“[President] Evo [Morales] has adopted the Mother Earth discourse and goes all over the world and says these things and that’s why people love him,” says Batto. “But if you look at what has actually been done since 2010. . . This is the industrial growth most of the rest of the world is saying no to. This is what a lot of people looking at Bolivia don’t understand,” says Batto, via the Guardian.
According to Carwil Bjork-James, a blogger and assistant professor at Vanderbilt University, the draft law approved by the Senate declared to “‘Promote the industrialization of the components of Mother Earth,’ while surrounding this objective with extensive promises about respecting the rights and development of Indigenous nations and peoples, safety monitoring, clean technologies, and so on.”
Indigenous communities have spoken against the Law on Mother Earth and Integral Development to Live Well. In a letter from CONAMAQ, the National Council of Ayllus and Markas of Qollasuyu (a confederation of Indigenous governing bodies) to Rebecca Delgado, the President of the Chamber of Deputies, the draft’s provisions seem to have serious gaps:
“The draft only keeps “Living Well as an alternative civilizational horizon to capitalism” and “Equilibrium with Mother Earth” by way of proclamation (i.e., propaganda). The Draft Law does not propose a change in the structural basis of the capitalist system, nor reconfiguration of the nation-state.”
A Rare Type of Legislation
Before Bolivia, there had only been a few examples of this type of approach, and they definitely didn’t receive as much press as Bolivia gained with help from their national conference in 2011 and the passing of continuing legislation in 2012.
In 2008, Ecuador recognized the legal rights of its mountains, trees, rivers, etc. The country gave rights to these “living things,” similar to the way rights and interests have been given to corporations.
But as groundbreaking as it seems in theory, even this law seemed to incite doubt, and appears to need more provision in order to be completely implemented. Mary Elizabeth Whittlemore in her report in the Pacific Rim Law & Policy Journal states, “…successful execution of the amendments is unlikely. Ecuador’s President has not demonstrated a sincere intention or ability to implement the amendments. Further, plaintiffs who sue under the amendments face significant legal barriers, such as Ecuador’s lack of a standing doctrine and a history of judicial corruption and dysfunction.”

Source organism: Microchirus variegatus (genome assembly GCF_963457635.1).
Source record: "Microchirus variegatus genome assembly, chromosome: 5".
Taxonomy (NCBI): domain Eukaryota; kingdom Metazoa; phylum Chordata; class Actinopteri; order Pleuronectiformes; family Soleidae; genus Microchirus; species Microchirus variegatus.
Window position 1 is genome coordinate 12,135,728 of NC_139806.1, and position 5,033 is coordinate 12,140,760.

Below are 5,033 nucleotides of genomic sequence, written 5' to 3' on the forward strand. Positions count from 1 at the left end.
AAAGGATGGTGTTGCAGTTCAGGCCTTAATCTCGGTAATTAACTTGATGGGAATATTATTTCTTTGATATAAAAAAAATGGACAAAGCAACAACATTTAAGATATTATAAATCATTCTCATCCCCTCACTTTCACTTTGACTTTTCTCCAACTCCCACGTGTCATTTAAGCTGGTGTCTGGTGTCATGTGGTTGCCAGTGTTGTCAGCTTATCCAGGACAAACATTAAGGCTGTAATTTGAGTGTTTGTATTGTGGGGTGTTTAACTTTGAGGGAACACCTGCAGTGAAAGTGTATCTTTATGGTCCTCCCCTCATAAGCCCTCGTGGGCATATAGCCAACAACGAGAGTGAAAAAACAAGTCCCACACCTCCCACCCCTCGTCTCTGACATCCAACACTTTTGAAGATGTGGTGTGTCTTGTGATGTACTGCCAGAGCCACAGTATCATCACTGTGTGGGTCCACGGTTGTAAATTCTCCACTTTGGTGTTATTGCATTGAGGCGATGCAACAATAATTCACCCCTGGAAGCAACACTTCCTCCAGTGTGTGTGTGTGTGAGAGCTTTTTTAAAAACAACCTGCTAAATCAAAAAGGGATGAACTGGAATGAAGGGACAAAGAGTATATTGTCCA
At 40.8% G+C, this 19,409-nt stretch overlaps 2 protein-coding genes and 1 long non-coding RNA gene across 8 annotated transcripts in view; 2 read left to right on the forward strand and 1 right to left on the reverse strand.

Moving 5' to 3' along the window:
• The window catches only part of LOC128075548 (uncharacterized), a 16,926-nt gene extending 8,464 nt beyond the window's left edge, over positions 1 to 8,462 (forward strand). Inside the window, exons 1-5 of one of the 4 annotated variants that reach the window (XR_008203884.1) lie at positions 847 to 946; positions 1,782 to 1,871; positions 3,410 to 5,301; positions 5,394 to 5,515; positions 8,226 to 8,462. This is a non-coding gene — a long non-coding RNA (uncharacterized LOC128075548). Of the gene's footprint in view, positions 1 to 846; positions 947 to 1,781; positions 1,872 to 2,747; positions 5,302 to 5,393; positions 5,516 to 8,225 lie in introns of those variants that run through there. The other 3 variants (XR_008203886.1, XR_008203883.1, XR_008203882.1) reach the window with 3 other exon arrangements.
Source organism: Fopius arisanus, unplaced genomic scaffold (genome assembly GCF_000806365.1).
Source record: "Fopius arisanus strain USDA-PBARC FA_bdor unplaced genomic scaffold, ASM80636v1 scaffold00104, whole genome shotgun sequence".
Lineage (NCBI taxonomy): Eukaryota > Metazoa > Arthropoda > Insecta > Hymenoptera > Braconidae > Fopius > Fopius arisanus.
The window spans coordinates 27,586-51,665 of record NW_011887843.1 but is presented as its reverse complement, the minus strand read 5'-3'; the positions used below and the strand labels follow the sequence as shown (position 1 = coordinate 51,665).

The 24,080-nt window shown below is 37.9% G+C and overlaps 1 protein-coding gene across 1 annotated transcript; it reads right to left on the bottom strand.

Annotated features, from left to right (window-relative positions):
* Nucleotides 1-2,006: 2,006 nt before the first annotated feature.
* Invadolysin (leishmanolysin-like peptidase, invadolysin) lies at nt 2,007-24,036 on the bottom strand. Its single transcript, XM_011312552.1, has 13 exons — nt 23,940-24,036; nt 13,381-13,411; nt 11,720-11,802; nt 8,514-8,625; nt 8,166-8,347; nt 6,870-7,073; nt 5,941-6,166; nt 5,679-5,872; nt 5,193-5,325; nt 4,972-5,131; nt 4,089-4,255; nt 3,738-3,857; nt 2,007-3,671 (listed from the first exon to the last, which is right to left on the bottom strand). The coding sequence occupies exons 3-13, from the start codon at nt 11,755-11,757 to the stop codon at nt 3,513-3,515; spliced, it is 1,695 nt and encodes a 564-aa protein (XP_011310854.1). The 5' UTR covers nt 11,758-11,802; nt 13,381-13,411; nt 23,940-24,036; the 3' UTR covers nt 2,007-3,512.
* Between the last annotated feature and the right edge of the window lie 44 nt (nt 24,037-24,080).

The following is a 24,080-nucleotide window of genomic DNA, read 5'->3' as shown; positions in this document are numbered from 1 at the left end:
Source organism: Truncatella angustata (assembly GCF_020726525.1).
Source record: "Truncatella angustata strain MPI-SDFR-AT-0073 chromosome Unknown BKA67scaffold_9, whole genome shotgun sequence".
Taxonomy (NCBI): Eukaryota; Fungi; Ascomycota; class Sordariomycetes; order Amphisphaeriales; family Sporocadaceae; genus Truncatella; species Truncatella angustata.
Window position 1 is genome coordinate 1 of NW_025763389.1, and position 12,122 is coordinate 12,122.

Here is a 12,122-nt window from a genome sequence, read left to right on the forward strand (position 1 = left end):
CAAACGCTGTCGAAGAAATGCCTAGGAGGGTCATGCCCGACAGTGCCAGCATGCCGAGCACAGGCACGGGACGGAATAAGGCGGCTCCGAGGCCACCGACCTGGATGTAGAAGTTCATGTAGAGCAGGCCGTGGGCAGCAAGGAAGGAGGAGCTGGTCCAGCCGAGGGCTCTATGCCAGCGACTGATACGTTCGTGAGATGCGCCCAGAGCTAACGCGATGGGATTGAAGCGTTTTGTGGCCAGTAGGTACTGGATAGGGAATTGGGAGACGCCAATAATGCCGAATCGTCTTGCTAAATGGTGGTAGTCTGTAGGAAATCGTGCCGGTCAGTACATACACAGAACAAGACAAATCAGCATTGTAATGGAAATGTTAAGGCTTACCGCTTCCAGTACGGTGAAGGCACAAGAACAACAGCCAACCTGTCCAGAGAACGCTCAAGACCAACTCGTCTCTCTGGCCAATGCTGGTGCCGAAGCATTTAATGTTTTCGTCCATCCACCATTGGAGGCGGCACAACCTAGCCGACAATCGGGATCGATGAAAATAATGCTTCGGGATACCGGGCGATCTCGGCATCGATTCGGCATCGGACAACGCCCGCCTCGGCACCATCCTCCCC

A Hopeful Example in New Zealand
Another law, agreed upon in 2012, took place in New Zealand. The Whanganui River was given rights and interests of a legal person. The difference between this law and the laws of Ecuador and Bolivia, it seems, are the caretakers, and how the river is to be seen.
Cultural Survival found that “the Whanganui River is defined and governed by the Maori view of the river. Whanganui Iwi, the Indigenous people that possess rangatiratanga, or Maori sovereignty, over the Whanganui River… the river itself will be considered a living, integrated whole, or Te Awa Tupua.”
Additionally, an Indigenous representative and a representative from the crown share guardianship, the idea that the river is more than just a resource has a better chance of surviving over time. This law has not faced the test of time just yet, but it has a strong foundation built by both the state and the Indigenous community.
It is no surprise that the local Indigenous communities possess both the experience and the ability to protect the natural environment, much of which has long been interwoven with tradition and a way of life. Consulting and including Indigenous communities will help with climate change, but it they can also be the communities that are affected the most by changing climates and land change. Strong partnerships between Indigenous communities and different states will only help protect the environment further, and as seen with the examples of Ecuador and Bolivia, it may be a way in which laws that provide rights for the Earth may finally succeed.
Photo courtesy of sandeepachetan.com.